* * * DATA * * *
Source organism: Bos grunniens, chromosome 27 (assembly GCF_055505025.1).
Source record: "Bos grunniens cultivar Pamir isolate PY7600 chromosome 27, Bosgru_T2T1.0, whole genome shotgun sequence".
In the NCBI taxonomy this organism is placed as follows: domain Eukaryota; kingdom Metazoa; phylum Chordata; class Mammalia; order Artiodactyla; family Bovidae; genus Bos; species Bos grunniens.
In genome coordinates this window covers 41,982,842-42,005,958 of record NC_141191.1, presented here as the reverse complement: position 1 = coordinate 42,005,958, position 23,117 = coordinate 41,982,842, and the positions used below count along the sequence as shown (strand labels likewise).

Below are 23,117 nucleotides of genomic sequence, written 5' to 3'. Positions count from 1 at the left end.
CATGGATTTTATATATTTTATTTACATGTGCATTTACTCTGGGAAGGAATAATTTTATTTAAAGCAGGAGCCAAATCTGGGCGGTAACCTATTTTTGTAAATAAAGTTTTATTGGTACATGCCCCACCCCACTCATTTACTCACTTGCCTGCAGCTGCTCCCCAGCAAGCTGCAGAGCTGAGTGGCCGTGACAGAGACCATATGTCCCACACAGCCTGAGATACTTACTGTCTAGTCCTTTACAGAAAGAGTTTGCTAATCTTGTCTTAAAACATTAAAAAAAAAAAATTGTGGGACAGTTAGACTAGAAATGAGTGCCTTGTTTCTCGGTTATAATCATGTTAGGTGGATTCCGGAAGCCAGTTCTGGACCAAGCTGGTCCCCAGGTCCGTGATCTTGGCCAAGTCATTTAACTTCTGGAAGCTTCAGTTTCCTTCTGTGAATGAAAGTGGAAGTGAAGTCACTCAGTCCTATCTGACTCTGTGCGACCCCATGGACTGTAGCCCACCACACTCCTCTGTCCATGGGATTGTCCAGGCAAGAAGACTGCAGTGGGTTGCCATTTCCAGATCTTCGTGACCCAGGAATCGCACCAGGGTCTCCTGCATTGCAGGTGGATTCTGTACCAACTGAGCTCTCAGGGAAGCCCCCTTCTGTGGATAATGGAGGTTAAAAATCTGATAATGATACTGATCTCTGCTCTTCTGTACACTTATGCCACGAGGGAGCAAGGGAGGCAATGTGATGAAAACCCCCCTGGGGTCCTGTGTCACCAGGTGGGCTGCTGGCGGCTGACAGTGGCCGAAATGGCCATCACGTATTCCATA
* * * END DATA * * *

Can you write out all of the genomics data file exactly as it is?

Source organism: Bos grunniens, chromosome 27 (assembly GCF_055505025.1).
Source record: "Bos grunniens cultivar Pamir isolate PY7600 chromosome 27, Bosgru_T2T1.0, whole genome shotgun sequence".
In the NCBI taxonomy this organism is placed as follows: domain Eukaryota; kingdom Metazoa; phylum Chordata; class Mammalia; order Artiodactyla; family Bovidae; genus Bos; species Bos grunniens.
In genome coordinates this window covers 41,982,842-42,005,958 of record NC_141191.1, presented here as the reverse complement: position 1 = coordinate 42,005,958, position 23,117 = coordinate 41,982,842, and the positions used below count along the sequence as shown (strand labels likewise).

Below are 23,117 nucleotides of genomic sequence, written 5' to 3'. Positions count from 1 at the left end.
CATGGATTTTATATATTTTATTTACATGTGCATTTACTCTGGGAAGGAATAATTTTATTTAAAGCAGGAGCCAAATCTGGGCGGTAACCTATTTTTGTAAATAAAGTTTTATTGGTACATGCCCCACCCCACTCATTTACTCACTTGCCTGCAGCTGCTCCCCAGCAAGCTGCAGAGCTGAGTGGCCGTGACAGAGACCATATGTCCCACACAGCCTGAGATACTTACTGTCTAGTCCTTTACAGAAAGAGTTTGCTAATCTTGTCTTAAAACATTAAAAAAAAAAAATTGTGGGACAGTTAGACTAGAAATGAGTGCCTTGTTTCTCGGTTATAATCATGTTAGGTGGATTCCGGAAGCCAGTTCTGGACCAAGCTGGTCCCCAGGTCCGTGATCTTGGCCAAGTCATTTAACTTCTGGAAGCTTCAGTTTCCTTCTGTGAATGAAAGTGGAAGTGAAGTCACTCAGTCCTATCTGACTCTGTGCGACCCCATGGACTGTAGCCCACCACACTCCTCTGTCCATGGGATTGTCCAGGCAAGAAGACTGCAGTGGGTTGCCATTTCCAGATCTTCGTGACCCAGGAATCGCACCAGGGTCTCCTGCATTGCAGGTGGATTCTGTACCAACTGAGCTCTCAGGGAAGCCCCCTTCTGTGGATAATGGAGGTTAAAAATCTGATAATGATACTGATCTCTGCTCTTCTGTACACTTATGCCACGAGGGAGCAAGGGAGGCAATGTGATGAAAACCCCCCTGGGGTCCTGTGTCACCAGGTGGGCTGCTGGCGGCTGACAGTGGCCGAAATGGCCATCACGTATTCCATA